cricketmuse

a writer's journey as a reader

Cricket’s Great Hamlet Adventure:Day One


The day was certainly full:

  • Up at 3 am to catch a 6 am
  • Fly over at least 3 time zones
  • Learn quickly how to ride the MARC from Baltimore to DC
  • Figure out my hotel from Union Station
  • Where to eat dinner? Back to Union Station because the pub next dinner is not on my budget
  • Move with the masses to the Mall for fireworks–crowds are not my fave, but Fourth of July at the nation’s capitol? I got over myself and blended, absorbed, dodged, and weaved.
  • I claimed a spot and waited.
  • There were so many cultures represented I felt I was at an outdoor Ikea festival (okay, my odd personal reference since whenever I go to an Ikea it’s like a UN day, either that or my smalltown bubbling is showing)
  • The big moment:  

NOTE: our smalltown event lasts about 10 minutes consisting of very dramatically spaced singular shots. I was indeed properly dazzled by this pyrotechnic dazzlement.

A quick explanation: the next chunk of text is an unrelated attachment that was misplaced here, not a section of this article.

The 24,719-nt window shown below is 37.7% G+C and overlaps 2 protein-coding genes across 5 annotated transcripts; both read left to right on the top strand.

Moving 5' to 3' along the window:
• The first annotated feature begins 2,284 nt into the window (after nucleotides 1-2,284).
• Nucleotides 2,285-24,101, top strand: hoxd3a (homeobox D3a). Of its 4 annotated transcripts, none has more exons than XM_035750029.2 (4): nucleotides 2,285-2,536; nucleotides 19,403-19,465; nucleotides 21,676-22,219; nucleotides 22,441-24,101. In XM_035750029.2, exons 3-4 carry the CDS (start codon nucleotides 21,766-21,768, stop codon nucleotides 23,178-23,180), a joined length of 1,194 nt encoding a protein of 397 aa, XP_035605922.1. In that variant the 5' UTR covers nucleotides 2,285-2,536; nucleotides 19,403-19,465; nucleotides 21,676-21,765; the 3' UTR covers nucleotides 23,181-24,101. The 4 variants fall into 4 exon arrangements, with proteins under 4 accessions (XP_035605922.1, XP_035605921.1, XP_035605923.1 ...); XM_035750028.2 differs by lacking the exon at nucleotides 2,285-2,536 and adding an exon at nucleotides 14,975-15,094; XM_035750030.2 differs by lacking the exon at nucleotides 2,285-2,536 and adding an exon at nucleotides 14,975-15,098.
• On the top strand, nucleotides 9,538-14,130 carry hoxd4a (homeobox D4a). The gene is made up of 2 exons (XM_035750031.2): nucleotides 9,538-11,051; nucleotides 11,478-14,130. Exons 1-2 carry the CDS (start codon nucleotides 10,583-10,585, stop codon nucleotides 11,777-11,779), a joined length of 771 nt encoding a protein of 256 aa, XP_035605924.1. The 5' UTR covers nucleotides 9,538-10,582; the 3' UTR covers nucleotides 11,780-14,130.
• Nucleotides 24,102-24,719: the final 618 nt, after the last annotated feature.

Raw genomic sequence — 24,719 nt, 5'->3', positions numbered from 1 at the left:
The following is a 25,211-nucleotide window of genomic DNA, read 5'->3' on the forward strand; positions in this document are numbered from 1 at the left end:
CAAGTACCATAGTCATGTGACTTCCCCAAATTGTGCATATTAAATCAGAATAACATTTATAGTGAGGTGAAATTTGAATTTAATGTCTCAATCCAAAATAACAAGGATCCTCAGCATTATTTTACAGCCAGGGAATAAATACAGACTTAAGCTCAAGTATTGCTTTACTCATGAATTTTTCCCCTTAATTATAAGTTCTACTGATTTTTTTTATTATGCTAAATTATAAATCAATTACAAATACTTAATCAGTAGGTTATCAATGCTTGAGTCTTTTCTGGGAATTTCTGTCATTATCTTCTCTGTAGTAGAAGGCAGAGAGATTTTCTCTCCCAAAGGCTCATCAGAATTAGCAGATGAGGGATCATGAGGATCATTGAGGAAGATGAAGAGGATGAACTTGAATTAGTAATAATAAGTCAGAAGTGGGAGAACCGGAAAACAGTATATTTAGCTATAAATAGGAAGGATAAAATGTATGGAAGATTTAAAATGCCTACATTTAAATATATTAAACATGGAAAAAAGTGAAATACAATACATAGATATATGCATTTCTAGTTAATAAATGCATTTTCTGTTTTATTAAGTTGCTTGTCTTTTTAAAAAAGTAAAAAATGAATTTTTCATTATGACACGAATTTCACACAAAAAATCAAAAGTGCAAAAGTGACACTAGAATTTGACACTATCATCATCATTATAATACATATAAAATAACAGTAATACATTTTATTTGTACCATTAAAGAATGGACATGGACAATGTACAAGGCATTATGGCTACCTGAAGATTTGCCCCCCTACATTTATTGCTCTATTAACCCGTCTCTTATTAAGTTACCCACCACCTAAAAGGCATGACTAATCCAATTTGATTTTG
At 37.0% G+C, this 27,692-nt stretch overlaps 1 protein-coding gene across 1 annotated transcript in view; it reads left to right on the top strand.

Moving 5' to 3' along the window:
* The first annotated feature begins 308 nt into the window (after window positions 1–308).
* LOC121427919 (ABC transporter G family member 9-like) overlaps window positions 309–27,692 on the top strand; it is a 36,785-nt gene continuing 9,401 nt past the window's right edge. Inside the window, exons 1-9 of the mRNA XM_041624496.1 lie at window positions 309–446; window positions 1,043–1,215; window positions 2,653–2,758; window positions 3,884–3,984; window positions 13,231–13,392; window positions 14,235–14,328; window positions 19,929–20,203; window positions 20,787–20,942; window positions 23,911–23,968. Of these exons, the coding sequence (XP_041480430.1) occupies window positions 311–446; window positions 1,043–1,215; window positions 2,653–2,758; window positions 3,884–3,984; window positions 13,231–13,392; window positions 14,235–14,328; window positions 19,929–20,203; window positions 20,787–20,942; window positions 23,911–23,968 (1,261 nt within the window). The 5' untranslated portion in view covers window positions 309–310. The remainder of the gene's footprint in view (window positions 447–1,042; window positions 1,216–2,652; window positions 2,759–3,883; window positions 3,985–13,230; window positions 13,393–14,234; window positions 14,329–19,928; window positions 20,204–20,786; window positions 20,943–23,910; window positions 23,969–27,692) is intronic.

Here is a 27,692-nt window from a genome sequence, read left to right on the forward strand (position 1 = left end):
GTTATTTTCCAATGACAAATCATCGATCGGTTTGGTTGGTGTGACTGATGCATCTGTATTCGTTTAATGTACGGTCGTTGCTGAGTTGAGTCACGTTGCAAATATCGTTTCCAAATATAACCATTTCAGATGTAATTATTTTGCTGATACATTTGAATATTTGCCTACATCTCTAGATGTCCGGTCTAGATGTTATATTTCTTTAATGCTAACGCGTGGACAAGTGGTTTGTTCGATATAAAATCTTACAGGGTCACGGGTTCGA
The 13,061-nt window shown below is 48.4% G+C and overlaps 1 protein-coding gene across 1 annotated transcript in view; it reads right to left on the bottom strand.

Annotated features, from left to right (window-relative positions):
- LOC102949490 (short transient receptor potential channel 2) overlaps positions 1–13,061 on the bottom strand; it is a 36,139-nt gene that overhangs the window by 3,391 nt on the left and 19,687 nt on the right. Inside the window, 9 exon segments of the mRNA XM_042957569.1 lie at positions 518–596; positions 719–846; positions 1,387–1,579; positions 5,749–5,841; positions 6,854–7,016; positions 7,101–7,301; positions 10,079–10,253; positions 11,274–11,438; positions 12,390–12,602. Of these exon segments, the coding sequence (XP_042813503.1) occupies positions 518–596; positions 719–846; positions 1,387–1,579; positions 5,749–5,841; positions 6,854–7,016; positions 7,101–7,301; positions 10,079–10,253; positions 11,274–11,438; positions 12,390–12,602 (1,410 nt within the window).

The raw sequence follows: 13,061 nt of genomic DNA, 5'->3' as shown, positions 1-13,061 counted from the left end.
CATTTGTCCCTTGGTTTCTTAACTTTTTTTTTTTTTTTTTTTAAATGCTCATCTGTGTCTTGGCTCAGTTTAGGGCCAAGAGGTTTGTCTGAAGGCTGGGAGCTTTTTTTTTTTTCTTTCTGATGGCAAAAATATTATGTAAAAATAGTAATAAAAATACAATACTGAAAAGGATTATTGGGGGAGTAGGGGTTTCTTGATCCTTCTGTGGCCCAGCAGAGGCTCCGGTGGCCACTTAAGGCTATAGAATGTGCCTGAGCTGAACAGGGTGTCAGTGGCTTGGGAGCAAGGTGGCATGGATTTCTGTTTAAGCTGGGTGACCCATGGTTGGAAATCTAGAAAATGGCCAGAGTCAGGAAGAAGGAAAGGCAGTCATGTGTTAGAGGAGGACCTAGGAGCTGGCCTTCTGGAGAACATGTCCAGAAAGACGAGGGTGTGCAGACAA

• And then my approximate 19 minutes back to the hotel turn into an hour long “lost, yet flowing with the masses walking tour of DC at 10 o’clock at night”–it would have been scary except for there being two cops for every second block. Locals were very friendly and helpful in redirecting me. At one point after asking directions once again (I forgot to turn on my precise location indicator on my Google Maps–now corrected) a nice young woman caught up to me on the sidewalk and sincerely cautioned me about steering clear of the sketchy 8th street area. And I thought DC would be harsh and sense my smalltown girl and chomp me up. Everyone, especially the police, have been very nice.

DAY TWO: squeezing in Dorothy’s shoes before dinner

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    3 thoughts on “Cricket’s Great Hamlet Adventure:Day One

    1. Avoid 8th St? Getting lost? Kid’s stuff… How about the ultimate Washington tourist dilemma. Back in the day, this out of towner, out of stater, out of continenter was visiting Arlington National Cemetery. Locked the keys of my car inside the car. Way past 11 on a scale of one to ten was the ghoulish combination of embarrassment and “got to ask anyway” as I ploughed my way along the line of occupied cars in the parking lot, asking politely to the obviously emotionally charged occupants in the Britishest accent I could muster, whether they might have a wire coat hanger with which to break into my car.

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